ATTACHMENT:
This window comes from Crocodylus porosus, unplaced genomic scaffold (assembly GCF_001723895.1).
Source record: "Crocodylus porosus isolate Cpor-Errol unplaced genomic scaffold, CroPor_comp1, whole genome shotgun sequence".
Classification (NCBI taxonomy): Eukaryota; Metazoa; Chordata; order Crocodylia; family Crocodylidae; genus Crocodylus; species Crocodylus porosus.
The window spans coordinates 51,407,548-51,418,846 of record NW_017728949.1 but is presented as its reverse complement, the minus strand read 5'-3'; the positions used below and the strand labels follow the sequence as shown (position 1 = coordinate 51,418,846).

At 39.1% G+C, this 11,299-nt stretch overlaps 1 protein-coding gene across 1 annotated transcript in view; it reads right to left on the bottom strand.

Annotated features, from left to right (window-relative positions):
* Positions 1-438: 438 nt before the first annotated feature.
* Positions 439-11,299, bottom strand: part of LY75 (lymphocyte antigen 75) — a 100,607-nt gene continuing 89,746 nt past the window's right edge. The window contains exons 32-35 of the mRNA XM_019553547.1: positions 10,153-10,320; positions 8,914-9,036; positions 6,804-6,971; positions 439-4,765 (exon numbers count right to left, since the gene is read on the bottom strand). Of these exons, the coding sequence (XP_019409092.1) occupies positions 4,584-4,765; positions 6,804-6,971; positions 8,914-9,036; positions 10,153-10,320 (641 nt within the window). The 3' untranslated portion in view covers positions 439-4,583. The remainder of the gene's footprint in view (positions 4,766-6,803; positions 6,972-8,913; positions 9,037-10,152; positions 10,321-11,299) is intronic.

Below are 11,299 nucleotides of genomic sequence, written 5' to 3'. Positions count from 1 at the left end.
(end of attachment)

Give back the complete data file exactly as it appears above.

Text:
This window comes from Crocodylus porosus, unplaced genomic scaffold (assembly GCF_001723895.1).
Source record: "Crocodylus porosus isolate Cpor-Errol unplaced genomic scaffold, CroPor_comp1, whole genome shotgun sequence".
Classification (NCBI taxonomy): Eukaryota; Metazoa; Chordata; order Crocodylia; family Crocodylidae; genus Crocodylus; species Crocodylus porosus.
The window spans coordinates 51,407,548-51,418,846 of record NW_017728949.1 but is presented as its reverse complement, the minus strand read 5'-3'; the positions used below and the strand labels follow the sequence as shown (position 1 = coordinate 51,418,846).

At 39.1% G+C, this 11,299-nt stretch overlaps 1 protein-coding gene across 1 annotated transcript in view; it reads right to left on the bottom strand.

Annotated features, from left to right (window-relative positions):
* Positions 1-438: 438 nt before the first annotated feature.
* Positions 439-11,299, bottom strand: part of LY75 (lymphocyte antigen 75) — a 100,607-nt gene continuing 89,746 nt past the window's right edge. The window contains exons 32-35 of the mRNA XM_019553547.1: positions 10,153-10,320; positions 8,914-9,036; positions 6,804-6,971; positions 439-4,765 (exon numbers count right to left, since the gene is read on the bottom strand). Of these exons, the coding sequence (XP_019409092.1) occupies positions 4,584-4,765; positions 6,804-6,971; positions 8,914-9,036; positions 10,153-10,320 (641 nt within the window). The 3' untranslated portion in view covers positions 439-4,583. The remainder of the gene's footprint in view (positions 4,766-6,803; positions 6,972-8,913; positions 9,037-10,152; positions 10,321-11,299) is intronic.

Below are 11,299 nucleotides of genomic sequence, written 5' to 3'. Positions count from 1 at the left end.